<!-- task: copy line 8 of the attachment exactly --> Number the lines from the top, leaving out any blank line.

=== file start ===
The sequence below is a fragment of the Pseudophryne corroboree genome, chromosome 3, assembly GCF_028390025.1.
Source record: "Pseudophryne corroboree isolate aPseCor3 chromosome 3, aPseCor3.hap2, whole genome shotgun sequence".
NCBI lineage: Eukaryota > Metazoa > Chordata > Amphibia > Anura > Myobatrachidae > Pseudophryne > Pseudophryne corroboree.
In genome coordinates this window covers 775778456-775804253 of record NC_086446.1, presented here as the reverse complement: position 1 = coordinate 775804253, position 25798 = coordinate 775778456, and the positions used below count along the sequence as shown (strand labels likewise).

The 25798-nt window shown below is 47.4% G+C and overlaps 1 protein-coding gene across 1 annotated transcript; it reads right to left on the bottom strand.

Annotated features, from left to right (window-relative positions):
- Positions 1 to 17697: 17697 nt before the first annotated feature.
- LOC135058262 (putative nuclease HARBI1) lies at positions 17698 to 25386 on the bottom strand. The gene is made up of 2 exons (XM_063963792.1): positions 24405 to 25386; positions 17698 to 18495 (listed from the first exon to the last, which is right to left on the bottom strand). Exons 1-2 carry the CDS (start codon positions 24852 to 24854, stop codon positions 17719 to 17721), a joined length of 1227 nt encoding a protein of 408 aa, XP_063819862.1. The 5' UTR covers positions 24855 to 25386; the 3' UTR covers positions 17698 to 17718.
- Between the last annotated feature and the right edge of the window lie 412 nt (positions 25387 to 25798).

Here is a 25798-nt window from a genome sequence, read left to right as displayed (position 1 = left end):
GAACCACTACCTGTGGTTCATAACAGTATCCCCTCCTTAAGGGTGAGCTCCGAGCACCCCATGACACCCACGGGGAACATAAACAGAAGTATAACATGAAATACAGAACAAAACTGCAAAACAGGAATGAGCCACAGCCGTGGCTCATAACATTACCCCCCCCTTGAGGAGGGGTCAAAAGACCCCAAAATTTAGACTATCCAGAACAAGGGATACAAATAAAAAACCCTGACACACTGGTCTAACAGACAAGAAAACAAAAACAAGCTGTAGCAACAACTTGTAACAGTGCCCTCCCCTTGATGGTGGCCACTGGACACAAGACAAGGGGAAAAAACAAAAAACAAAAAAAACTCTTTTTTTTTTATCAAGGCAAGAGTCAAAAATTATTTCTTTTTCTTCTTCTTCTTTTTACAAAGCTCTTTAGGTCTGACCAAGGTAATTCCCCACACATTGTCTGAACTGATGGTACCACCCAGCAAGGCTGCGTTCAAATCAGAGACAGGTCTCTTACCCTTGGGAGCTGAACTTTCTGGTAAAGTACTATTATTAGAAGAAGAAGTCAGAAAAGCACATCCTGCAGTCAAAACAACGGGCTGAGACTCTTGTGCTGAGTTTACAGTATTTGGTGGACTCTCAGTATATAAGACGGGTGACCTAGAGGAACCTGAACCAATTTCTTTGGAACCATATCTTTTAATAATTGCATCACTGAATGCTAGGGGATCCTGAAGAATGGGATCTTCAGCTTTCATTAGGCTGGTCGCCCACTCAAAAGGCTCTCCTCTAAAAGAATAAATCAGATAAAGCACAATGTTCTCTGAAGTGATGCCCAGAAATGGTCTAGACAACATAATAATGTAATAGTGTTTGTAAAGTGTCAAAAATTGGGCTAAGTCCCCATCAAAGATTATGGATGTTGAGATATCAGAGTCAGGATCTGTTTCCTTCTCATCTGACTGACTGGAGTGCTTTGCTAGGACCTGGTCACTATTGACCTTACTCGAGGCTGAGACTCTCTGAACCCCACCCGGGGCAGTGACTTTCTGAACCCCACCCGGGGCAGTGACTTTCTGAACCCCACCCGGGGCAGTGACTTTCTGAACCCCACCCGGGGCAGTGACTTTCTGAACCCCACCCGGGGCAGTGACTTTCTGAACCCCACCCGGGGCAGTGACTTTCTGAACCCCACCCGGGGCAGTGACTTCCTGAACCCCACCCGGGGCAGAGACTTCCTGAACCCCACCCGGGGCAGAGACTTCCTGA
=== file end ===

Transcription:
- LOC135058262 (putative nuclease HARBI1) lies at positions 17698 to 25386 on the bottom strand. The gene is made up of 2 exons (XM_063963792.1): positions 24405 to 25386; positions 17698 to 18495 (listed from the first exon to the last, which is right to left on the bottom strand). Exons 1-2 carry the CDS (start codon positions 24852 to 24854, stop codon positions 17719 to 17721), a joined length of 1227 nt encoding a protein of 408 aa, XP_063819862.1. The 5' UTR covers positions 24855 to 25386; the 3' UTR covers positions 17698 to 17718.